Water palaver! Jenny Richardson BHSAI shares her top tips for negotiating water jumps

Jenny Richardson BHSAI is an XC specialist and Head Trainer at Ireland’s Castle Leslie Estate.

Always approach from a positive, forward stride. (Polly Tucker is pictured)

Always approach from a positive, forward stride. (Polly Tucker is pictured)

Cross country riding is an exciting equestrian discipline to compete in, and it is great for developing trust between horse and rider – naturally, it is also great fun. Water jumps are arguably the most difficult jumps to master on a cross country course, and these fences are always the ones that cause the most time faults at the lower levels, largely due to a lack of preparation or experience on the competitor’s part.

What makes XC water jumps so difficult?

1.The shimmering appearance can easily confuse horse and rider.

2.If you haven’t got the right waterproof footwear, it can be tricky to walk the distances before jumping.

3.Some horses are wary of water – it is natural for them, if they can’t judge the depth.

4.There’s usually a further element, such as drop or step into the water, to contend with. Especially difficult water obstacles may have a second element – eg. a drop fence into a second jump, or a bank to jump out of – if the rider’s reins have been slipped, eg lengthened, it is often easy for the horse to run out.

Especially difficult water obstacles may have a second element – eg. a drop fence into a second jump

Especially difficult water obstacles may have a second element – eg. a drop fence into a second jump

Here are my top XC riding tips – 

Exaggerate your safety position by sitting up, elevating your shoulders and making sure your weight is down into your heels – this will help you to keep your balance.

Sit deeply in the saddle. If you tip your weight forward, you may end up a little wet if your horse refuses, and you are tipped out of the ‘front door’.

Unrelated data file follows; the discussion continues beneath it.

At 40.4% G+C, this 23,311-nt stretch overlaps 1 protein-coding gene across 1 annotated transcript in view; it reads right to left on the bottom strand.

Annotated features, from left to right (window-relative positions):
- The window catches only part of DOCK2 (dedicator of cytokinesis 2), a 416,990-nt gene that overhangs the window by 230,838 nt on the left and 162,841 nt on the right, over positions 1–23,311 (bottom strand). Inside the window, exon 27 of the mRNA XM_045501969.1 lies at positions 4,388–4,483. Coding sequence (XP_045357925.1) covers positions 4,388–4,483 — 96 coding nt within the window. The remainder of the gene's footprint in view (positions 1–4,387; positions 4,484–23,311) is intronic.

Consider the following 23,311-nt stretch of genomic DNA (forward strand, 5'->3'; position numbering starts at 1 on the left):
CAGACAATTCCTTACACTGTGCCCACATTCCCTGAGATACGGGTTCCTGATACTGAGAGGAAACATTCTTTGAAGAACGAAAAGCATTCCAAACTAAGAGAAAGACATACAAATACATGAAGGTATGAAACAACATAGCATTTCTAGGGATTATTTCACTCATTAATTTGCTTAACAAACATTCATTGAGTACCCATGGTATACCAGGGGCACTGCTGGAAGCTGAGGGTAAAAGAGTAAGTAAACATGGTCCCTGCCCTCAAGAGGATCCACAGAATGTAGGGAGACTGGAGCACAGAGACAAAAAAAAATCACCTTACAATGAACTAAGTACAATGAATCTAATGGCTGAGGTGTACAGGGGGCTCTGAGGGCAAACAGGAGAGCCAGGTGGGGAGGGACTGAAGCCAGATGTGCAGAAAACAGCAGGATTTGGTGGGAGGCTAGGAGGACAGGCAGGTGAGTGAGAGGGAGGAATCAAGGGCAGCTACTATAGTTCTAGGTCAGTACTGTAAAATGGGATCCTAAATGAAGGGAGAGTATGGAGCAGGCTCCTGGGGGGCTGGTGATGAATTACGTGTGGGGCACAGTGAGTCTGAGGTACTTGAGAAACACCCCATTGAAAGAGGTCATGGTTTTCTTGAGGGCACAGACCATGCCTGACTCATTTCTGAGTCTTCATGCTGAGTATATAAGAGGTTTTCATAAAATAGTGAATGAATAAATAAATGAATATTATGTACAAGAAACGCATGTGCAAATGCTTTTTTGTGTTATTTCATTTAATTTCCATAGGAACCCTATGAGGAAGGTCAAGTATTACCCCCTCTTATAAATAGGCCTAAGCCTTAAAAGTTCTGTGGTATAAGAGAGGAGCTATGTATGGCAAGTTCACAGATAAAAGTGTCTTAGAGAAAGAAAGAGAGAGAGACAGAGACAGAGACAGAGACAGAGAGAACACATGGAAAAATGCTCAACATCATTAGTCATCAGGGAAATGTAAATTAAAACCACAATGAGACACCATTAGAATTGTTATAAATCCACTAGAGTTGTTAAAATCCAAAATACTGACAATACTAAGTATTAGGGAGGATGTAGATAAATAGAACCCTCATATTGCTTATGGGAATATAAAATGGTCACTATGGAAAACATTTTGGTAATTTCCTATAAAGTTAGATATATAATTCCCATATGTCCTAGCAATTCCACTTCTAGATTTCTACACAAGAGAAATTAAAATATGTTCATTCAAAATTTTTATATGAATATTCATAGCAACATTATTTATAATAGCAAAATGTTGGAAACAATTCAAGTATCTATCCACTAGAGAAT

Always approach from a positive, forward stride. If you do not have enough momentum, the landing may not be secure. If you are hesitant, your horse will be too.

Look at the middle of the obstacle, ride positively, sit up, look ahead and steer out.

Don’t make your stride into the fence too fast. This can cause the horse to back off the fence or stumble once they hit the water. Small obstacles can be approached from trot.

Slipping (lengthening) the reins may help if you are jumping down into the water, to aid the horse’s balance. Don’t slip them so far that you can’t steer; though if you do have to ride through the fence with longer reins, à la” Mary King (who is pictured in the above photo), keep your reins wide and your elbows back.

Practice collecting your reins quickly, so if you need to slip them, you can quickly regain control.

Remember, your horse will only jump the obstacle if they have the confidence to do so, and have trust in the rider.

What if your horse is wary of XC water fences?

The horse will only jump the obstacle if they have the confidence to do so, and have trust in the rider.

The horse will only jump the obstacle if they have the confidence to do so, and have trust in the rider.

You need to spend time at an XC facility introducing water obstacles slowly and sensitively, ideally when the horse is young. (Also, take the time to get the horse used to water wherever possible at your yard, for example walking through wet areas around the water tap. Always ask him to be lead or ridden through puddles!)

On an XC course, introduce the obstacle by walking into the shallow end, rather than jumping in, and walk around in the water before quietly leaving via the shallow end again. Eventually, you can trot through and introduce jumping in and out. Repetition works!

Ireland’s Castle Leslie Estate offers luxurious equestrian riding holidays and training breaks. The venue offers expert tuition, gentle hacks and exhilarating cross-country rides over an extensive cross country course. www.castleleslie.com

 

Eventers – read some of Jenny’s other articles here….

Remembering show jumping courses

Improving accuracy for event riders

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